Editor’s note: Kim Seeling Smith is the founder and CEO of Ignite Global, a human resource management consultancy based in Australia.
Did you know that only a fraction of your staff bring their “A” game to work every day? According to companies like Aon Hewitt and the Gallup Organization, this number is about one in five. The rest? At best they are bringing their B or C game to work – at worst, their main goal is to keep from getting fired.
This is the employee engagement crisis we now find ourselves in.
Countless companies dedicate a sizeable chunk of their annual budgets to solving their employee engagement issues, when in reality most engagement issues (as well as performance and behavioral problems) can be solved through conversation. Five conversations to be precise.
But most managers don’t talk to their staff frequently enough, don’t know how to talk to them or don’t know what to talk about! Managers are unaware of how to plug into their employees’ minds and figure out what they really want and what they need to be fully engaged – and productive.
There are no psychic forces at work: getting into the minds of your employees to glean the information needed to increase not only engagement but productivity in your workforce can be as simple as conducting the following five FOCUSed conversations.
Conversation 1: Feedback
There are two types of feedback that fall under this conversation. First, give praise where praise is due. Studies have shown that a vast majority of employees do not feel appreciated enough for the job they do. Praise, it seems, is a scarce commodity in the workplace. So if your staff is doing a good job, be sure to let them know.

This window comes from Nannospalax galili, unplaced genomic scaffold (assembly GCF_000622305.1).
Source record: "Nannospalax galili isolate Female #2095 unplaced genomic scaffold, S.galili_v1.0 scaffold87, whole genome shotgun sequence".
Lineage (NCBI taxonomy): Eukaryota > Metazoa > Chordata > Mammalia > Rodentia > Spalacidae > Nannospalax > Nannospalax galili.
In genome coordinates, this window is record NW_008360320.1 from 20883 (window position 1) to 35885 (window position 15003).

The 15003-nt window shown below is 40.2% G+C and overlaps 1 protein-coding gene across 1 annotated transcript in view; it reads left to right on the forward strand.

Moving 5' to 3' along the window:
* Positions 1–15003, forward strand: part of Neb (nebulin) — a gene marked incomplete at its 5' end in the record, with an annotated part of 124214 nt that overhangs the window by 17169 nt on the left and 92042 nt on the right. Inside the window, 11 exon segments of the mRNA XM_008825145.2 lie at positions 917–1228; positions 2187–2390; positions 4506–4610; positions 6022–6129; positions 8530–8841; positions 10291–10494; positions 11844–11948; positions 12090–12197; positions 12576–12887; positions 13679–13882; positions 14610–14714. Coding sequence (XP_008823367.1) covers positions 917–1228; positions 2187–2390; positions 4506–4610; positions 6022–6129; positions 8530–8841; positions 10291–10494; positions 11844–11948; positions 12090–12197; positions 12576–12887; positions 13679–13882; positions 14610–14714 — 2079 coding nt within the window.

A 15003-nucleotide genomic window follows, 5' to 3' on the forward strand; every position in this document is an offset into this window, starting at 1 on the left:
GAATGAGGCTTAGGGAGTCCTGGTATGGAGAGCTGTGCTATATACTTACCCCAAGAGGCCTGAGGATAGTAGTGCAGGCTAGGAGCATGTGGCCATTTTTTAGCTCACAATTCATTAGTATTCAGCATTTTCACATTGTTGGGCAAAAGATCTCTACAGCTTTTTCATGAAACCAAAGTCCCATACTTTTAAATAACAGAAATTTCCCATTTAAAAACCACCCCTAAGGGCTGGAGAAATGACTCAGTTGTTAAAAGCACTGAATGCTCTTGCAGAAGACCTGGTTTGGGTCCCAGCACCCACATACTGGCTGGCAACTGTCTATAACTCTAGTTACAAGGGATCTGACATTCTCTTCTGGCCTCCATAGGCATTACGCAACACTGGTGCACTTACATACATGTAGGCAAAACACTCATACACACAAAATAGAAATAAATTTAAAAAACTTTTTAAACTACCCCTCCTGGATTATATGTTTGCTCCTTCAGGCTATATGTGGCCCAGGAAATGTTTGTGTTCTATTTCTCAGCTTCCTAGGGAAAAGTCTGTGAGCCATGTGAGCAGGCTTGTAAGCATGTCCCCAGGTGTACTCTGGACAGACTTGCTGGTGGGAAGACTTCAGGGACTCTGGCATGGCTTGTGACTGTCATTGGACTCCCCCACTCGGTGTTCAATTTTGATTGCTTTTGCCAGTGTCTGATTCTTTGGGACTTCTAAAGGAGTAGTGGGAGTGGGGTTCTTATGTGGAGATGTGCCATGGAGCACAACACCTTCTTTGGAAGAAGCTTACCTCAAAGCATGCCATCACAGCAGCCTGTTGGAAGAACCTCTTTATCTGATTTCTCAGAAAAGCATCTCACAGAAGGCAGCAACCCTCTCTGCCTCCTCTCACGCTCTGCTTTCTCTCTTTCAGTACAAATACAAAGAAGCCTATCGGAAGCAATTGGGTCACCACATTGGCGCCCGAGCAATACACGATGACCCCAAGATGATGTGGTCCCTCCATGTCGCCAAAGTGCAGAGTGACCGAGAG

Conversely, one of the key factors in employee engagement is the ability to have your say. Be receptive to your staffs’ feedback. Who knows, they may just come up with a brilliant idea that makes a huge difference for the team or company.
Conversation 2: Objectives
Most performance issues stem from a disconnect between what the manager perceives as meeting objectives and what the staff member perceives as meeting them. To drastically reduce performance issues, managers must both clearly define and articulate expectations. Yet few do.
Your employees need to know what they must do to be successful in their jobs and how that success will be measured. And you need to have a clearly defined yardstick by which to objectively measure performance. Aligning their expectations with yours will result in less frustration and anxiety – on both your parts.
Conversation 3: Career development
Many studies list career development within the top three factors that employees gauge to determine whether to stay with their current employer or look for another job. Yet, many managers avoid this topic like the plague for one of three reasons:
- they don’t understand how to manage their own careers;
- they are afraid that if they help their staff manage their career better they will surpass them on the corporate ladder; or